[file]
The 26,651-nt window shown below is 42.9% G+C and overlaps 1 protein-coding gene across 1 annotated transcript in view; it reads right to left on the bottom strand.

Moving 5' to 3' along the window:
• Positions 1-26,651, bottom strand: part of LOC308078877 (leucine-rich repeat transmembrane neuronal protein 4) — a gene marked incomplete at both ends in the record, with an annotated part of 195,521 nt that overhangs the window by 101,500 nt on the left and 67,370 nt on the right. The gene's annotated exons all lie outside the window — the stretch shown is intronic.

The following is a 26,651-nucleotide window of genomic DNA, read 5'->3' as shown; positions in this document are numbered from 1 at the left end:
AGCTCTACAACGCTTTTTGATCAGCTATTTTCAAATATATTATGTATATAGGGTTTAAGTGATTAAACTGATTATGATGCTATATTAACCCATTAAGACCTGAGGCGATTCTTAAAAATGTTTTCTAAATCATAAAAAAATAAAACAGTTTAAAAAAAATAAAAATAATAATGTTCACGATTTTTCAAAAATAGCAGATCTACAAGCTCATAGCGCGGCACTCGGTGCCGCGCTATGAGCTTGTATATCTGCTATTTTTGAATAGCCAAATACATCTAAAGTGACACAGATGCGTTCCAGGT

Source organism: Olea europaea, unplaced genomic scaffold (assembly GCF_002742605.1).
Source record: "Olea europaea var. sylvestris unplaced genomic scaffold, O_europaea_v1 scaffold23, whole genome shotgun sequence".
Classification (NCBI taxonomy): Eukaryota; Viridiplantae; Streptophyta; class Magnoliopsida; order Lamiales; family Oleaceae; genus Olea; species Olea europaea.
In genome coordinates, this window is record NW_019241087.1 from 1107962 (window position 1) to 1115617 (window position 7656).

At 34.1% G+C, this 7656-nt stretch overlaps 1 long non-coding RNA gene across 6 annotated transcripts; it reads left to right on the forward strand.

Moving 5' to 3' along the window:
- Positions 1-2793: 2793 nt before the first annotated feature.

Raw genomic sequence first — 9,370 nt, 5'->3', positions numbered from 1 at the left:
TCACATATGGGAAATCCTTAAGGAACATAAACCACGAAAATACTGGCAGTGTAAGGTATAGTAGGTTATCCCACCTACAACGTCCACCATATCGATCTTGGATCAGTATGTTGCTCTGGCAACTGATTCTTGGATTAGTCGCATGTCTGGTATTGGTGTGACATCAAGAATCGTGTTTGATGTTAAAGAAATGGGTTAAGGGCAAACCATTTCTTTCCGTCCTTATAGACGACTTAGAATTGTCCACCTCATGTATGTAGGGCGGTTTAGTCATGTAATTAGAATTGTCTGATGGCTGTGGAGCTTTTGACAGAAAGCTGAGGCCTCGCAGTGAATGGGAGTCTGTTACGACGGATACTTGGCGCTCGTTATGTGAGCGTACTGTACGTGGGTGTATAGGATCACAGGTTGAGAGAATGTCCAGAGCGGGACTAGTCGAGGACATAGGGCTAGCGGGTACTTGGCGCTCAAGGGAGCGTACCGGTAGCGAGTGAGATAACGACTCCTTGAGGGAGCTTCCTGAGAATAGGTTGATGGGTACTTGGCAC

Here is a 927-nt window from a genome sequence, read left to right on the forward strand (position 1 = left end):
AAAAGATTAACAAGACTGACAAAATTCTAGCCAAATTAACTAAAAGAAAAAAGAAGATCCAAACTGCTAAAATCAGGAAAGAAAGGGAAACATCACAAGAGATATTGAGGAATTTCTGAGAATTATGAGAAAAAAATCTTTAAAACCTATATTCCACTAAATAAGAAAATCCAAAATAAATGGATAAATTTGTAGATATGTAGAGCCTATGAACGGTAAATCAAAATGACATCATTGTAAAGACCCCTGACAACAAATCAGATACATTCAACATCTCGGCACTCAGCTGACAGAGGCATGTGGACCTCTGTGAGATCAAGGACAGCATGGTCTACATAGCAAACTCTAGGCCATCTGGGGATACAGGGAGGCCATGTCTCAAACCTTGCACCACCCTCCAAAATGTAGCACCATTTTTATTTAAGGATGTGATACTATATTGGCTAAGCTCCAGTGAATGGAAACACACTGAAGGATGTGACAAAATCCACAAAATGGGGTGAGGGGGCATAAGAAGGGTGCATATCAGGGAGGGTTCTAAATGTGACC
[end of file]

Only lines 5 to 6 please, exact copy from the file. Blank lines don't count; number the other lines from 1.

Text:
AGCTCTACAACGCTTTTTGATCAGCTATTTTCAAATATATTATGTATATAGGGTTTAAGTGATTAAACTGATTATGATGCTATATTAACCCATTAAGACCTGAGGCGATTCTTAAAAATGTTTTCTAAATCATAAAAAAATAAAACAGTTTAAAAAAAATAAAAATAATAATGTTCACGATTTTTCAAAAATAGCAGATCTACAAGCTCATAGCGCGGCACTCGGTGCCGCGCTATGAGCTTGTATATCTGCTATTTTTGAATAGCCAAATACATCTAAAGTGACACAGATGCGTTCCAGGT

Source organism: Olea europaea, unplaced genomic scaffold (assembly GCF_002742605.1).